The occupation of Happy Valley, on the West Coast, turns six months today. The Save Happy Valley Coalition, which has been blocking Solid Energy's attempts to turn the Valley into an open-cast coal mine, has commemorated the anniversary by declaring the entire Waimangaroa Valley  an 'Autonomous zone.'
"Today, the delicate ecosystems of Happy Valley cease to exist merely as a source of revenue for Solid Energy, and now exist only for themselves. The Save Happy Valley Coalition  reaffirms its commitment to employ non-violent direct action to defend Happy Valley from both the digger and dynamite of state owned enterprise Solid Energy. By declaring the Valley as an autonomous zone , the Coalition has taken practical steps to ensure its protection," said Coalition spokesperson Frances Mountier.
I'm not sure how successful the protesters will be in controlling their new state. New Zealand's armed forces may have been run down somewhat over the past couple of decades, but I still think they'd be more of a match for the boys and girls bedding down in teepees. More's the pity. To be fair, the protesters seem to be aiming to create publicity, rather than take on the state.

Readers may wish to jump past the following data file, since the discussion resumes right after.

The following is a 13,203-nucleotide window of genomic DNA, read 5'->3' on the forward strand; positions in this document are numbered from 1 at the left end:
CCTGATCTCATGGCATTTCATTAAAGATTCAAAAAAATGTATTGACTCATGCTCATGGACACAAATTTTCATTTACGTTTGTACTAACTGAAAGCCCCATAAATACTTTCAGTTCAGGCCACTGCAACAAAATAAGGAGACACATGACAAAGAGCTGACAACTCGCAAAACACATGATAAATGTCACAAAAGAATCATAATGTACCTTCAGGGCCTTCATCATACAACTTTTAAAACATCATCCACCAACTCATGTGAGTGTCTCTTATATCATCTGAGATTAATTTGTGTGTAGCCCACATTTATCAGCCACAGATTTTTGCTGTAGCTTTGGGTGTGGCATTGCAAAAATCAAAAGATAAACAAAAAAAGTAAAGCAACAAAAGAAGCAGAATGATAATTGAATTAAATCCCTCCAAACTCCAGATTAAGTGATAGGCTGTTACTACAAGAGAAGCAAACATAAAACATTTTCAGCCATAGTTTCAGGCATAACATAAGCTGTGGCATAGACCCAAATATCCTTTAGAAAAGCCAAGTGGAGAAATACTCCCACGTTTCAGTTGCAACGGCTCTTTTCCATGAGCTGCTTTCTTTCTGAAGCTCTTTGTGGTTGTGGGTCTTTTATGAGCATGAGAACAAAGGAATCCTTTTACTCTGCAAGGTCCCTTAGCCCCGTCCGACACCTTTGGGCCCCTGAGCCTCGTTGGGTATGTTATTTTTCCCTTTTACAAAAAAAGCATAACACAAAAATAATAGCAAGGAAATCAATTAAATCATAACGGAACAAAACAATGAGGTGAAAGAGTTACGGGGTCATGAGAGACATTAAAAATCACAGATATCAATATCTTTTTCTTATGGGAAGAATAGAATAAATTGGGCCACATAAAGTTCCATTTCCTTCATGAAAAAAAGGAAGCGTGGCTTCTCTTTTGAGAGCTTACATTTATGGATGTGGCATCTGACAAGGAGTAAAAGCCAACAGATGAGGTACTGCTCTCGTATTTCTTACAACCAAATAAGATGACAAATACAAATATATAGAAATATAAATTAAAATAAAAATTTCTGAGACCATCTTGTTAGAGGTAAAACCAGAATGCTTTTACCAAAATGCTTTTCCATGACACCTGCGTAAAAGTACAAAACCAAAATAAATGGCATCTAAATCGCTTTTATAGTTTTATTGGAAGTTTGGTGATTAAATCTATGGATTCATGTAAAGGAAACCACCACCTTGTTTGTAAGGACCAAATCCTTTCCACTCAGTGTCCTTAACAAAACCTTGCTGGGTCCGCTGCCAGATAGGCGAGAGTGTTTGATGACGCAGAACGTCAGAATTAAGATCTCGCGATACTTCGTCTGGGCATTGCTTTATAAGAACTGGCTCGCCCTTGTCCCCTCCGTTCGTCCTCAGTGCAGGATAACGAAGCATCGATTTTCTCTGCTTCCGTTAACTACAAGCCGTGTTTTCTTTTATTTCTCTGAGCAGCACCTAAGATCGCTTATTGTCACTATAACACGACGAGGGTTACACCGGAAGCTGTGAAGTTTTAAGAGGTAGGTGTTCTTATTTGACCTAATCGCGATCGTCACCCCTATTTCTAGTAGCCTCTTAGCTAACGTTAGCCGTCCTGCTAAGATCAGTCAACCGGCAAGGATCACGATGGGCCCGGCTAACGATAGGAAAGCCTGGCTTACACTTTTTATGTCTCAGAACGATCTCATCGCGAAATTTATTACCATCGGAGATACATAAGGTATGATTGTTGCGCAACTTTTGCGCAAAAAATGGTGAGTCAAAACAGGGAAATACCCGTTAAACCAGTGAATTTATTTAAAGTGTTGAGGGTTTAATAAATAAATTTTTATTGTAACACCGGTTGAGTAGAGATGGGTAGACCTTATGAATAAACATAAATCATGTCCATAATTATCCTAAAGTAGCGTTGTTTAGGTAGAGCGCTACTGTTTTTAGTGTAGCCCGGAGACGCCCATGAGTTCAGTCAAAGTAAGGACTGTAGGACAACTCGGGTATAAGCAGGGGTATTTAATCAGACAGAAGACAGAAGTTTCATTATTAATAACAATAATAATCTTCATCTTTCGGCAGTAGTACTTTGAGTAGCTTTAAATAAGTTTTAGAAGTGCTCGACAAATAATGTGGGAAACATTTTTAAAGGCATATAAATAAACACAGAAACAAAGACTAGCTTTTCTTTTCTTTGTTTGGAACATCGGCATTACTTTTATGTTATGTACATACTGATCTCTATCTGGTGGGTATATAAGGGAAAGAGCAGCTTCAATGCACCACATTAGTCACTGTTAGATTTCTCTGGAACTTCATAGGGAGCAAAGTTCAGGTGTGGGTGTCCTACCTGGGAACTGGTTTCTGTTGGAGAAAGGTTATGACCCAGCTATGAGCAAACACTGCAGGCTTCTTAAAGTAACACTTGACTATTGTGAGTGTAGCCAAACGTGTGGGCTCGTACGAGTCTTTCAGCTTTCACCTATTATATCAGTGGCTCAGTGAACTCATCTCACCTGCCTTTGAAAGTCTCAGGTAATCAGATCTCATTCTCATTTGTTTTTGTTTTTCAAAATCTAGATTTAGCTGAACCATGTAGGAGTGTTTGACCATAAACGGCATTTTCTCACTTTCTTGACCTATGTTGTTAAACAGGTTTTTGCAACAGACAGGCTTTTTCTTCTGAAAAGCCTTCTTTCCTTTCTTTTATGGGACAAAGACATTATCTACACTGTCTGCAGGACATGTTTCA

This isn't the first time a small group of people has tried to secede from the rest of New Zealand. In 1879 the good folk of Hawera, a small town in the south Taranaki, declared independence in protest at the supposed reluctance of the government in Wellington to press ahead with the crushing of the de facto Maori state of Parihaka, which had been defying attempts by settlers to survey its farmland. Believing that the central government was unwilling to send troops to smash Parihaka and arrest its spiritual leader Te Whiti, the settlers raised their own militia. The Republic of Hawera fizzled out after a couple of weeks, when troops arrived to launch an assault on Parihaka. The 1966 Encyclopedia of New Zealand has an interesting article on the Republic here.